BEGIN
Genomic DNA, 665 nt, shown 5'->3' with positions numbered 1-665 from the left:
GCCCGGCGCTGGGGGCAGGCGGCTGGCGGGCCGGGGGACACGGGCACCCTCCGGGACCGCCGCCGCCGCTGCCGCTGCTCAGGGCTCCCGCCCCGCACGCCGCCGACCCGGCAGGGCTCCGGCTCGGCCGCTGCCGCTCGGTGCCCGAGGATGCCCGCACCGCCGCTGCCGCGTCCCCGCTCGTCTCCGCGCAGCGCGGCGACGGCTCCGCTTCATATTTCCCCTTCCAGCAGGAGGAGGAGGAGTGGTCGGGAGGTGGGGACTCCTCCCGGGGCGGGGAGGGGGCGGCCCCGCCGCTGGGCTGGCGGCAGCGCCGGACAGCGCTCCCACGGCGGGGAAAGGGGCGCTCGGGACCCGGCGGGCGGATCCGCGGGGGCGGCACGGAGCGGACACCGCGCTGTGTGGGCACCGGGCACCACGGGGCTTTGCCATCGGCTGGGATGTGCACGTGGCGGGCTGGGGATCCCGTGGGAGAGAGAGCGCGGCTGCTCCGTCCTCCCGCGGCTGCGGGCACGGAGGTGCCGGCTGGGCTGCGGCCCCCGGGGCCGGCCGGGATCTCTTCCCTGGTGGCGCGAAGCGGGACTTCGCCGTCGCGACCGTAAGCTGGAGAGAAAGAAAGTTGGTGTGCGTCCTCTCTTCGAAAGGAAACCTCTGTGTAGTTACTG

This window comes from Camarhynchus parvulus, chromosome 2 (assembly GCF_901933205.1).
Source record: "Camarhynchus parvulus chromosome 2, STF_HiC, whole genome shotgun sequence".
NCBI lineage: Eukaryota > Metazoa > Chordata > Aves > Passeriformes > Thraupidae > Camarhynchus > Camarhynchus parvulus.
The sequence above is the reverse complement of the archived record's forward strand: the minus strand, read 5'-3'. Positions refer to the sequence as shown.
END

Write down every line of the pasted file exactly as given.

Genomic DNA, 665 nt, shown 5'->3' with positions numbered 1-665 from the left:
GCCCGGCGCTGGGGGCAGGCGGCTGGCGGGCCGGGGGACACGGGCACCCTCCGGGACCGCCGCCGCCGCTGCCGCTGCTCAGGGCTCCCGCCCCGCACGCCGCCGACCCGGCAGGGCTCCGGCTCGGCCGCTGCCGCTCGGTGCCCGAGGATGCCCGCACCGCCGCTGCCGCGTCCCCGCTCGTCTCCGCGCAGCGCGGCGACGGCTCCGCTTCATATTTCCCCTTCCAGCAGGAGGAGGAGGAGTGGTCGGGAGGTGGGGACTCCTCCCGGGGCGGGGAGGGGGCGGCCCCGCCGCTGGGCTGGCGGCAGCGCCGGACAGCGCTCCCACGGCGGGGAAAGGGGCGCTCGGGACCCGGCGGGCGGATCCGCGGGGGCGGCACGGAGCGGACACCGCGCTGTGTGGGCACCGGGCACCACGGGGCTTTGCCATCGGCTGGGATGTGCACGTGGCGGGCTGGGGATCCCGTGGGAGAGAGAGCGCGGCTGCTCCGTCCTCCCGCGGCTGCGGGCACGGAGGTGCCGGCTGGGCTGCGGCCCCCGGGGCCGGCCGGGATCTCTTCCCTGGTGGCGCGAAGCGGGACTTCGCCGTCGCGACCGTAAGCTGGAGAGAAAGAAAGTTGGTGTGCGTCCTCTCTTCGAAAGGAAACCTCTGTGTAGTTACTG

This window comes from Camarhynchus parvulus, chromosome 2 (assembly GCF_901933205.1).
Source record: "Camarhynchus parvulus chromosome 2, STF_HiC, whole genome shotgun sequence".
NCBI lineage: Eukaryota > Metazoa > Chordata > Aves > Passeriformes > Thraupidae > Camarhynchus > Camarhynchus parvulus.
The sequence above is the reverse complement of the archived record's forward strand: the minus strand, read 5'-3'. Positions refer to the sequence as shown.